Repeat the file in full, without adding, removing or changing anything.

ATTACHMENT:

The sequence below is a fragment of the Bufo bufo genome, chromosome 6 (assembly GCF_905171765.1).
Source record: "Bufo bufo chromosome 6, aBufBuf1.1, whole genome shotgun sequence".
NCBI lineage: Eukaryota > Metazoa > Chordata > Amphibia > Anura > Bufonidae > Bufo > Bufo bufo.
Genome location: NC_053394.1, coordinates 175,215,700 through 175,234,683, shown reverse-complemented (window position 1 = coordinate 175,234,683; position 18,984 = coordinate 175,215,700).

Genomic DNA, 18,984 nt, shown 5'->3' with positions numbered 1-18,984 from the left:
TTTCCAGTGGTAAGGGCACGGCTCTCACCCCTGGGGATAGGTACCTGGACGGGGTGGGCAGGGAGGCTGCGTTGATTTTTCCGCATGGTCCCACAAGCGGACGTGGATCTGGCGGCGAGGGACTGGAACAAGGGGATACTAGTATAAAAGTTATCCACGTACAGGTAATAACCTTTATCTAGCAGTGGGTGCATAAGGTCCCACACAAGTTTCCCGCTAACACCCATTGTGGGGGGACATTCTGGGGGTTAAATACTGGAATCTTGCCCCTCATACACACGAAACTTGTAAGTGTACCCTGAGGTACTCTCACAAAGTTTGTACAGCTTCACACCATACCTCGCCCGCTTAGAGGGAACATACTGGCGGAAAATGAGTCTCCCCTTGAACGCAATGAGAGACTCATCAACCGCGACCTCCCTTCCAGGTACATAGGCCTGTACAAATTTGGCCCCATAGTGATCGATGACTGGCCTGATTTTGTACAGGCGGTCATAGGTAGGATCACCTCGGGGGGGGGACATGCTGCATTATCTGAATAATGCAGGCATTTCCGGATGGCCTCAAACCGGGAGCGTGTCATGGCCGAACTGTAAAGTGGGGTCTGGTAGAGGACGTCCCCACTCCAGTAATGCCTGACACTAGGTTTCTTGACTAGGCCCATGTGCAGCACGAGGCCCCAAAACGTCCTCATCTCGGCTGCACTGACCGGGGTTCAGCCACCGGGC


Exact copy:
The sequence below is a fragment of the Bufo bufo genome, chromosome 6 (assembly GCF_905171765.1).
Source record: "Bufo bufo chromosome 6, aBufBuf1.1, whole genome shotgun sequence".
NCBI lineage: Eukaryota > Metazoa > Chordata > Amphibia > Anura > Bufonidae > Bufo > Bufo bufo.
Genome location: NC_053394.1, coordinates 175,215,700 through 175,234,683, shown reverse-complemented (window position 1 = coordinate 175,234,683; position 18,984 = coordinate 175,215,700).

Genomic DNA, 18,984 nt, shown 5'->3' with positions numbered 1-18,984 from the left:
TTTCCAGTGGTAAGGGCACGGCTCTCACCCCTGGGGATAGGTACCTGGACGGGGTGGGCAGGGAGGCTGCGTTGATTTTTCCGCATGGTCCCACAAGCGGACGTGGATCTGGCGGCGAGGGACTGGAACAAGGGGATACTAGTATAAAAGTTATCCACGTACAGGTAATAACCTTTATCTAGCAGTGGGTGCATAAGGTCCCACACAAGTTTCCCGCTAACACCCATTGTGGGGGGACATTCTGGGGGTTAAATACTGGAATCTTGCCCCTCATACACACGAAACTTGTAAGTGTACCCTGAGGTACTCTCACAAAGTTTGTACAGCTTCACACCATACCTCGCCCGCTTAGAGGGAACATACTGGCGGAAAATGAGTCTCCCCTTGAACGCAATGAGAGACTCATCAACCGCGACCTCCCTTCCAGGTACATAGGCCTGTACAAATTTGGCCCCATAGTGATCGATGACTGGCCTGATTTTGTACAGGCGGTCATAGGTAGGATCACCTCGGGGGGGGGACATGCTGCATTATCTGAATAATGCAGGCATTTCCGGATGGCCTCAAACCGGGAGCGTGTCATGGCCGAACTGTAAAGTGGGGTCTGGTAGAGGACGTCCCCACTCCAGTAATGCCTGACACTAGGTTTCTTGACTAGGCCCATGTGCAGCACGAGGCCCCAAAACGTCCTCATCTCGGCTGCACTGACCGGGGTTCAGCCACCGGGC